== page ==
TYNEHAM, England — Explore Britain's southern coast carefully enough and you can still find relics of the dark years when the country awaited Nazi invasion: abandoned radar stations; tank-traps lost in farmers' fields; half-hidden concrete bunkers overlooking wide, shingle beaches.

Then there's Tyneham.

The first glimpse of this tiny Dorset village is from the long, steep road that takes you from sweeping views of the coast down into a small, wooded valley. At its bottom, Tyneham peeps out from behind a cloak of trees.

Or rather, what's left of it.

"This is like Pompeii!" my young son exclaims, as we stand in front of what had once clearly been a row of cottages.

But now only the shells remain. No doors. No windows. No roofs. He's right. Baking in a Mediterranean-like heatwave, the ruins do have the feel of an archaeological site, an ancient settlement that had met an apocalyptic end.

And in a way, that's exactly what happened to Tyneham.

Its roots stretch back before that great watershed of British history, the Norman Conquest of 1066. For more than a thousand years, its residents had eked out a precarious living from land and nearby sea.

Then, one day, its long, unremarkable history stopped dead.

It was late 1943 and the tide of the Second World War was turning. D-Day was barely six months away. The British military urgently needed more land for tank training and maneuvers. With a large base nearby, already, its eyes quickly and easily fell on the quiet settlement by the sea.

In November, that year, residents received letters from the War Department ordering them to leave within a month. The note assured them this was "in the National Interest" and hoped they would make this "no small sacrifice" with "a good heart".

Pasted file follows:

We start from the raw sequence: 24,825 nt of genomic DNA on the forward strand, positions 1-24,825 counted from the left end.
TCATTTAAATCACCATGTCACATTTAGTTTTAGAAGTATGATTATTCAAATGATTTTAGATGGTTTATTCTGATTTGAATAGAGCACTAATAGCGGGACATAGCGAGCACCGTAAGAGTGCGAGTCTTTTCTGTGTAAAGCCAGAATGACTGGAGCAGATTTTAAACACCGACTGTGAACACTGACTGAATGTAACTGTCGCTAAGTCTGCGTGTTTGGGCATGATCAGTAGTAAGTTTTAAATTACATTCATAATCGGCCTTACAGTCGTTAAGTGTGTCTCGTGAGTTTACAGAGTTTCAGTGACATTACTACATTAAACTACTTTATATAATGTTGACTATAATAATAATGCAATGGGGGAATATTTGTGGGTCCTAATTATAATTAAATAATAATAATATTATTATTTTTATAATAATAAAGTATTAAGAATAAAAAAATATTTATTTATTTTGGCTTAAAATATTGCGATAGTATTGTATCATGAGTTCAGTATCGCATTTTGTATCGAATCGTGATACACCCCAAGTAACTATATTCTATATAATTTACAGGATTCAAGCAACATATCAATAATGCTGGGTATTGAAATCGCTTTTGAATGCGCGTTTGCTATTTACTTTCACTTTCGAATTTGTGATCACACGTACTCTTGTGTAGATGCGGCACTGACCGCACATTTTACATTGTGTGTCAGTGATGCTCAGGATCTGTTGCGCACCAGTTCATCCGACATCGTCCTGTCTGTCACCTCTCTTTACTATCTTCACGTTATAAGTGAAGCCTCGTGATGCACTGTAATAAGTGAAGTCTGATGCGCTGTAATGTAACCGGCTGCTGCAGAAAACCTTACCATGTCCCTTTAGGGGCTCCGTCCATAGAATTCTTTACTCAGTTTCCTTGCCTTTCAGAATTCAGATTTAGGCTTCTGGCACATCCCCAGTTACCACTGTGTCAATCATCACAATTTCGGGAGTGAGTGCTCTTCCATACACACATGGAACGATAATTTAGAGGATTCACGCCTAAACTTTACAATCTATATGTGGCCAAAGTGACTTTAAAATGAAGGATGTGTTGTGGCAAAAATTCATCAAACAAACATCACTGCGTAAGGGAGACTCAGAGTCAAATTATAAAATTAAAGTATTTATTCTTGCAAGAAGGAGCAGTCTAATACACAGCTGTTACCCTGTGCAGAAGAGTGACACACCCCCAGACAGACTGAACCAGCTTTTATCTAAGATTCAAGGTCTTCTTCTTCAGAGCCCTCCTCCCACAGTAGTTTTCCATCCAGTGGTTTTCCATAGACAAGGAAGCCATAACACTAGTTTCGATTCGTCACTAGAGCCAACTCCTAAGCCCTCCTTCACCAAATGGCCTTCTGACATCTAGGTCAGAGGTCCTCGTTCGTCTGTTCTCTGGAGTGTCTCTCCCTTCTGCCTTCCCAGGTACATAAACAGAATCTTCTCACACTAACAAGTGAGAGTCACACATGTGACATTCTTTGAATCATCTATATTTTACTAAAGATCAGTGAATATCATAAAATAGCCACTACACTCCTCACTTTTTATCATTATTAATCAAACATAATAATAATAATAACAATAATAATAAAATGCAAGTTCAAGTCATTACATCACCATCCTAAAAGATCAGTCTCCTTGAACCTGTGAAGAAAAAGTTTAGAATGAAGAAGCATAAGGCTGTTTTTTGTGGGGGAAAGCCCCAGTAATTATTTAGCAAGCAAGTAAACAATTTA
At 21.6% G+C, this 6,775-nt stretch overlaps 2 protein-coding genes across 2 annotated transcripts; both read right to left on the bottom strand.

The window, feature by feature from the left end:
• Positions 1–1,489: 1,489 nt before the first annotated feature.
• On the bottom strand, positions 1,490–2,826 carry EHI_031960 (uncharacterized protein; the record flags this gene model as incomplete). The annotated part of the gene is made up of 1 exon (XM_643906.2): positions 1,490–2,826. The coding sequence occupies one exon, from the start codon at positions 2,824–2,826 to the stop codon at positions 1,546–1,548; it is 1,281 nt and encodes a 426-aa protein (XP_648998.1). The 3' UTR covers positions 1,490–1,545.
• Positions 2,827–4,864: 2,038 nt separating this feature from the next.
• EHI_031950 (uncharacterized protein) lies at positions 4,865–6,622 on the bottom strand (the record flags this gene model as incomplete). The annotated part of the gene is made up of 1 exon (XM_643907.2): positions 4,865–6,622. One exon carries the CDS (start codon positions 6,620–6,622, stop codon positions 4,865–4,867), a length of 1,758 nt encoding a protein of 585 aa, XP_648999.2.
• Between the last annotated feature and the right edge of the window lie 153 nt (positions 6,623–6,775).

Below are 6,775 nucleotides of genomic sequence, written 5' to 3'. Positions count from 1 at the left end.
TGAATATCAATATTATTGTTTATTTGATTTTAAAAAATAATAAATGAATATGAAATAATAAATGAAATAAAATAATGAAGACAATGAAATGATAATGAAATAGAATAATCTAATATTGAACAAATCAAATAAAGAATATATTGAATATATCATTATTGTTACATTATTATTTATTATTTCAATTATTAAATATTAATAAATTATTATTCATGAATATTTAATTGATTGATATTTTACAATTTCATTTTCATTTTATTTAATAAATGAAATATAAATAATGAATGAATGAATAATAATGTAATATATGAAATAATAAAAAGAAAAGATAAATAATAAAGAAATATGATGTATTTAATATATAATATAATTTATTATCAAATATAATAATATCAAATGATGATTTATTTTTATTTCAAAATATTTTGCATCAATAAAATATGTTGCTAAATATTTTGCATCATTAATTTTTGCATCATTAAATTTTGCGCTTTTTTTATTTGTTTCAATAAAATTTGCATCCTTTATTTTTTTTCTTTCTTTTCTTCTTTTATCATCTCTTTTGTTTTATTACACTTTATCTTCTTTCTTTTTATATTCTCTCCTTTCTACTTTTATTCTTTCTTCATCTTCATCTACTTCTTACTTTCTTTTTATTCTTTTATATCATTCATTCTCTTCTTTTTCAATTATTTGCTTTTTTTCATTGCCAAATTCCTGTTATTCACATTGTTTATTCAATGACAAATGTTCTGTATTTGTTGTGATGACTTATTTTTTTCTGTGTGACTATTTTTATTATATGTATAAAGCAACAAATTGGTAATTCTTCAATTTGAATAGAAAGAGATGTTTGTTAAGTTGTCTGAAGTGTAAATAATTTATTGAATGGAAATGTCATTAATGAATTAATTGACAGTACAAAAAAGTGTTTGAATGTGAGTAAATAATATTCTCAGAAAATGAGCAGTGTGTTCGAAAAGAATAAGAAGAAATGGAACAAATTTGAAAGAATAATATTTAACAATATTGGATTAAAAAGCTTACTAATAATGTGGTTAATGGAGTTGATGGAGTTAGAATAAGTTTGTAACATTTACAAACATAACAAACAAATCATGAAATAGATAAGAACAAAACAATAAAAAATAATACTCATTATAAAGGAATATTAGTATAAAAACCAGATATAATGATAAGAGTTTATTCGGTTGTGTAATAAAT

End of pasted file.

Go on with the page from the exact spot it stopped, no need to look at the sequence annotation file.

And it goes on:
Within weeks they had packed up and left their lush Dorset valley. They'd lived with the dread of German invasion for four years, but the army that actually made them refugees was their own.

As they departed, one of them pinned a note to the church door:

"Please treat the church and houses with care ... We will return one day and thank you for treating the village kindly."

Since then, the roofs and upper floors have collapsed; the doors and windows fallen out. Trees, grass, and weeds reclaimed the land. But the people never did. What was said to be temporary became permanent. The land still belongs to the Ministry of Defense — signs on the approach road remind you of that — but most weekends the tanks and guns fall silent, and the public is allowed in.

It may be small — more hamlet than village — but a visit is utterly absorbing. As you pass down the rows of hollowed-out cottages, unobtrusive display boards show sepia photographs of how they used to look and who lived there, and tell you what they did — postmistress, farmer, gardener — allowing your mind to people the ruins with flesh and blood.

The schoolhouse has been restored to look exactly as it would have, in the early 20th century, and St. Mary's church has been carefully maintained. But everything else has been laid low by time, and that's what draws you in.

We wander down shaded village tracks, from The Row to Rectory Cottages, then picnic beside a sun-bleached, stone skeleton that was once home to the Taylor family, who washed the village's clothing till the fateful letter landed on their doormat. Butterflies flit from thistle to nettle and the blinding sunshine throws deep shadows across the ruins.

"It makes you realize how hard life was in those days," says Dorset resident, Linda Bryan, 70, looking at Laundry Cottages. "How sad they had to move out. I wonder where they went?"

Her niece, Lesly-Anne Meader, 60, from nearby Hampshire, is on her first visit.

"It's very evocative. You can see all the people living here," she says. "I like ghost stories."